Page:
Today, Chinese firms have not only emerged as competitors in almost all segments of the global economy but are increasingly establishing themselves as dominant global brands in many sectors, including telecommunications, data and networking equipment, mobile communications, etc. In addition to challenging Western enterprises for and winning a bigger share of the local Chinese markets, companies like Lenovo, Huawei, TCL and others in the high-tech segment are competing for and taking businesses away from Western rivals in developing economies once dominated by companies like Cisco Systems, Motorola and Alcatel-Lucent.
Lenovo, for instance, has grown rapidly through normal business expansion and via acquisitions, including the purchase of IBM’s personal computer business and, more recently the American company’s x86 server business. The Chinese company also bought Motorola Mobility from Google Inc., adding the American company that launched the mobile phone to its already chest-pounding purchase of the IBM division that gave the world the personal computer.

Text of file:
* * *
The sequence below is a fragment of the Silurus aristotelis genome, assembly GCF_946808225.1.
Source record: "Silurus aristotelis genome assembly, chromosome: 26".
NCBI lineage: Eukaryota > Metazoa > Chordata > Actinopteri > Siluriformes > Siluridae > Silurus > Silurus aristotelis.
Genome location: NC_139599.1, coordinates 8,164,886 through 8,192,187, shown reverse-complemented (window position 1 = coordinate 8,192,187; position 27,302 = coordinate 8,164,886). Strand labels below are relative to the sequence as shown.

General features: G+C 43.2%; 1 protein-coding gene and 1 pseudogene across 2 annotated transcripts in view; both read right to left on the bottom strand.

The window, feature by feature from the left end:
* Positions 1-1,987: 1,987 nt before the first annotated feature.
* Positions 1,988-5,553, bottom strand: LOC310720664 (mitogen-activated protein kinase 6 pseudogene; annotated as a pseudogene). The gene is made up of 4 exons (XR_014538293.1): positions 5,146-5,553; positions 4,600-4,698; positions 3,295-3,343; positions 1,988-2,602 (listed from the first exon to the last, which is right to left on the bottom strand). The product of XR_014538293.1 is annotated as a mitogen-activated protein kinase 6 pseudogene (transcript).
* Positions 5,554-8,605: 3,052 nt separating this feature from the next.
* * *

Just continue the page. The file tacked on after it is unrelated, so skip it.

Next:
“The acquisition of such an iconic brand, innovative product portfolio and incredibly talented global team will immediately make Lenovo a strong global competitor in smartphones,” said Yang Yuanqing, chairman and CEO of Lenovo in a statement. “We will immediately have the opportunity to become a strong global player in the fast-growing mobile space. Lenovo has a proven track record of successfully embracing and strengthening great brands – as we did with IBM’s Think brand – and smoothly and efficiently integrating companies around-the-world.”
Perhaps Lenovo only gained boasting rights to famous although flagging brands but Chinese entrepreneurs are doing more than just tacking on Western firms to their growing businesses. In recent years, China has seen the advent of major players in key sections of the high tech market. In fact, many of the entrepreneurs who founded some of China’s leading technology companies cut their teeth at Western firms where they anchored the establishment of Chinese branches of these businesses before branching out on their own.